This hypothetical situation comes straight from this spring's hearing on a lawsuit challenging parts of the National Defense Authorization Act, as captured by Naomi Wolf: Bruce Afran, lawyer for the plaintiffs, presented the hypothetical of a book that did not say how to make a bomb but simply expressed support for the political goals of the Taliban, or that made the case that the Taliban's view that the US government overreaches in occupying other countries, has merit. He and Judge Forrest discussed the hypothetical that such a book could be a bestseller and be on a book tour, generating comment throughout the Middle East. Judge Forrest simplified the example to a hypothetical of a book with only one sentence, and whose only sentence read: "I support the political goals of the Taliban'. She asked the government lawyers if such a book could be read as providing 'material support' for 'associated forces" under the NDAA. They did not rule it out. Judge Forrest pushed: "You are unable to say that [such a book] consisting of political speech could not be captured under [NDAA's Section] 1021?" Obama lawyers: "We can't say that."
Scenario: Some societal injustice is prompting you to start a movement in protest. Hours after a particularly well-attended and rambunctious rally, you're approached by men in black suits who flash their badges and toss you in the back of their unmarked SUV. How: It's possible that you or one of your loosely connected crew of associates did something to make you a suspect linked to an "associated force." Or perhaps, according to another part of National Defense Authorization Act's Section 1021 (2), your actions constituted "substantial support" to a "person who has committed a belligerent act or has directly supported such hostilities in aid of [al-Qaeda or the Taliban]." Journalist and "Day of Rage" organizer Alexa O'Brien joined a recent lawsuit challenging sections of the act out of concern that she was being targeted as a potential terrorist threat. But at a hearing on the suit this spring, Obama administration officials did not alleviate such concerns, as Naomi Wolf has documented: O'Brien produced into evidence a [Department of Homeland Security] memo that sought to link US Day of Rage to their cyberterrorism initiative. The government lawyer was given a chance by Judge Forrest to dispute the memo as fraudulent and did not do so.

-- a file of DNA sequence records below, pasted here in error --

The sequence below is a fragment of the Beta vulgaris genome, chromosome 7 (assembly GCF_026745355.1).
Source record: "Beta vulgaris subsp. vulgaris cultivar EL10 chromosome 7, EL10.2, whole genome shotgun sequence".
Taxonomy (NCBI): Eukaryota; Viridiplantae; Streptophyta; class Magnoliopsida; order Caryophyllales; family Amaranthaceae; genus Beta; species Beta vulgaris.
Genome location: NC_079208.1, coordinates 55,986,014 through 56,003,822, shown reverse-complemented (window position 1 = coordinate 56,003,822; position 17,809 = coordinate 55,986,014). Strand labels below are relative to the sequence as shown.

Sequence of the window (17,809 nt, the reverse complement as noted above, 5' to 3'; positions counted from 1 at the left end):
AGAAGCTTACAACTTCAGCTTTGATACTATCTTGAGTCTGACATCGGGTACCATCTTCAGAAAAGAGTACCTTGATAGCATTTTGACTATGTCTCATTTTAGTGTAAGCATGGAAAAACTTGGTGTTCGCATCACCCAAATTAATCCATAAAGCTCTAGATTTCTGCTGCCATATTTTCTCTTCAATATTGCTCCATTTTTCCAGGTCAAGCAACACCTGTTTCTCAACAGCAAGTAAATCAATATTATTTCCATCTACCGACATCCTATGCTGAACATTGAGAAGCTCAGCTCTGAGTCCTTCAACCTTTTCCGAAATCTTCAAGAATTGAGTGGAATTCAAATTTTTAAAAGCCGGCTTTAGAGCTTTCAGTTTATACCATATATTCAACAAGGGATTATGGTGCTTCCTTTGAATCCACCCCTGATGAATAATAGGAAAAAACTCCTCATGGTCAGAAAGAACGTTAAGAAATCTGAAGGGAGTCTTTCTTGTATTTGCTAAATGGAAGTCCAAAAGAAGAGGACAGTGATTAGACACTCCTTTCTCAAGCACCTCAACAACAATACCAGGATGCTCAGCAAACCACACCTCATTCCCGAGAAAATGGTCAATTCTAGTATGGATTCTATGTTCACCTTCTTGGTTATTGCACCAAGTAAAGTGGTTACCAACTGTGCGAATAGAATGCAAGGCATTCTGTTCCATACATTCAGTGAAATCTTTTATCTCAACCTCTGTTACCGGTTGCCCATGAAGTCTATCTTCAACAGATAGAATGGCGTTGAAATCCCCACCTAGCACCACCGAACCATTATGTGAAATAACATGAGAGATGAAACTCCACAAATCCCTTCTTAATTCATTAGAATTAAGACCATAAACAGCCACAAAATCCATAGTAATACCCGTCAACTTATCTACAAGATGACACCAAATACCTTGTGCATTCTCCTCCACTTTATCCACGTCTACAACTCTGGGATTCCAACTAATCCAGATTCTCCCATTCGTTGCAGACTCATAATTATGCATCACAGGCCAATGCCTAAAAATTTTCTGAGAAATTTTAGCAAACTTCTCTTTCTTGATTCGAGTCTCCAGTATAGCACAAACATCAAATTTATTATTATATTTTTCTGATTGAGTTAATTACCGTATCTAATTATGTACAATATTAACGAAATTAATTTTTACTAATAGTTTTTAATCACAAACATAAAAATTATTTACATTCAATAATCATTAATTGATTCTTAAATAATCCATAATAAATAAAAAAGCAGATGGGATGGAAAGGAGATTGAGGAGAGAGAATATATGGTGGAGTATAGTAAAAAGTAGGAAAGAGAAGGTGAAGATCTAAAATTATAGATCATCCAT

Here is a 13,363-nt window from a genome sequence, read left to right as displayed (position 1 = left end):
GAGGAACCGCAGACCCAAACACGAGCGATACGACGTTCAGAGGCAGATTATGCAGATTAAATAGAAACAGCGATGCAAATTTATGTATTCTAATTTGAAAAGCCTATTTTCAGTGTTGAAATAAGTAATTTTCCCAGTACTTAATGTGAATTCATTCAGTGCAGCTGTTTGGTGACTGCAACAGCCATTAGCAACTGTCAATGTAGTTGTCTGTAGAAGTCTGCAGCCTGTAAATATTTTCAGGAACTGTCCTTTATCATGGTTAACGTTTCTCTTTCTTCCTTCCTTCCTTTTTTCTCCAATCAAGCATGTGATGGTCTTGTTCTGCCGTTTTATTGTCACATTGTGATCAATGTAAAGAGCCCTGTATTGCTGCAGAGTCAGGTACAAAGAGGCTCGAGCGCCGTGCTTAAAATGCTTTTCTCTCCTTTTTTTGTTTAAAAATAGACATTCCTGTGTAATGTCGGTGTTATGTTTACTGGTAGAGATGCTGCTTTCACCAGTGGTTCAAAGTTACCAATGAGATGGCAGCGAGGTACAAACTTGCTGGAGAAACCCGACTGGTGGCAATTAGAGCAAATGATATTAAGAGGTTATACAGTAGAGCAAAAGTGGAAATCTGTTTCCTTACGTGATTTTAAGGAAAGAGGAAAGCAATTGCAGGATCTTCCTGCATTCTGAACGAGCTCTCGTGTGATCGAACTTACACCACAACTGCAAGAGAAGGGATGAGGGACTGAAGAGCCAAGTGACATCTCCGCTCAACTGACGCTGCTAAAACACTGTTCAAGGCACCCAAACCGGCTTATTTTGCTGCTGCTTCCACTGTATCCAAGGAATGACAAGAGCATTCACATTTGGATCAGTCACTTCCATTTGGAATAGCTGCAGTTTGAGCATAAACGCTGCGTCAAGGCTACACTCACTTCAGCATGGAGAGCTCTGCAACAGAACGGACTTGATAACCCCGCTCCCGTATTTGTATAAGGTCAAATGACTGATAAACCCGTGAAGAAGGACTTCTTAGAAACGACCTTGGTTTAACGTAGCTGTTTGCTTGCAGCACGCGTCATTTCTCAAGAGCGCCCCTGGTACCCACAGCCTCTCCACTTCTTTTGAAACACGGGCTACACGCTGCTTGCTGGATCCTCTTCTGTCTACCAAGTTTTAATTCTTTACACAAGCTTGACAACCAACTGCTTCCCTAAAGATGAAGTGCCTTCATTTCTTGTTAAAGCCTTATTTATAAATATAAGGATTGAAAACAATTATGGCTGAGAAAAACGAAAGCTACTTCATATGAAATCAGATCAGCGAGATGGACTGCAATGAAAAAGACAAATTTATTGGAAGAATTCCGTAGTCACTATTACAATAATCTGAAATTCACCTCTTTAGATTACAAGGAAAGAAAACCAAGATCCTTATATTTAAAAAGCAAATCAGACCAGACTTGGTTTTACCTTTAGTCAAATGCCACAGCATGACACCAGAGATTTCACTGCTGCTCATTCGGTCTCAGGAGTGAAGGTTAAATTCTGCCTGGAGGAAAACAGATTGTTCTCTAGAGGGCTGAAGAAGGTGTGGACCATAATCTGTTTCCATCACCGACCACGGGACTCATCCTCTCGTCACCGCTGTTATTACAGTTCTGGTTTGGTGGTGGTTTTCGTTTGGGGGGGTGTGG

Scenario: A good friend whom you've lost touch with contacts you, asking for help funding his around-the-world trip. You wire money and wait for him to return. Sometime later, there's a knock on your door. The people on the other side of it have questions about a sum of money you sent abroad to someone questionable. They ask you to come with them. How: You're finding it impossible to believe that your childhood friend became a terrorist or connected with al-Qaeda, the Taliban or "associated forces." But even if he did manage to get mixed up in some sketchy business, shouldn't there be an exception for you, his well-intentioned friend who was just helping someone in need? Not necessarily. At a recent hearing, Judge Katherine Forrest tried to get the Obama administration to give an assurance that "unwitting" support could be protected, noting that there was no direct reference to such language in the law. Obama's attorney was unable to provide such a safeguard, instead arguing that the new law possessed the same exemptions contained within the Authorization for Use of Military Force Against Terrorists, which was passed by Congress after 9/11. The brief and broadly interpreted authorization makes no mention of the word "unwitting," though.
Scenario: You're a flippant, billionaire playboy or -girl with a cool haircut and two Ph.D.s., one in nuclear fusion and the other in kicking ass. You get bored, so you decide to fight crime in Afghanistan and make a quick jaunt to Kandahar. In the process of taking on an encampment of Taliban insurgents, the firing mechanism for one of your missiles malfunctions, launching it thousands of feet into the air. It returns to Earth undetonated, only to be picked up by an enemy who uses it as the centerpiece of an improvised explosive device. When a U.S. mine-sweeping crew deactivates the makeshift bomb and finds your name emblazoned on the device, you're picked up. How: This appears to be a clear-cut case of "substantial support" to the Taliban or at least "associated forces" who wanted to do harm to U.S. troops. So much for your intentions of wanting to help out with a little vigilante justice. Any resulting court case could take ages.
Scenario: You're a total jerk and not a very big fan of America, so you decide that the best course of action is to take out your anger with an act of destruction on a densely populated city. You do some planning and set up your device, but when it comes time to use it, it malfunctions, leaving you injured and going to jail on a stretcher. How: You're an American citizen, you'll get your constitutional guarantee of a trial, right? If President Barack Obama's promises are followed, yes. But that doesn't mean you can't undergo some form of indefinite detention while you await trial. During a hearing on the lawsuit challenging parts of the new National Defense Authorization Act, Obama's lawyers were unable to say for sure if the trial promised in his signing statement would be a civilian or military one. This could have a heavy bearing on the nature of your detention. And if you were to commit such actions under the administration of another president, there's no telling how a new commander in chief would interpret the act, making your fate even less certain.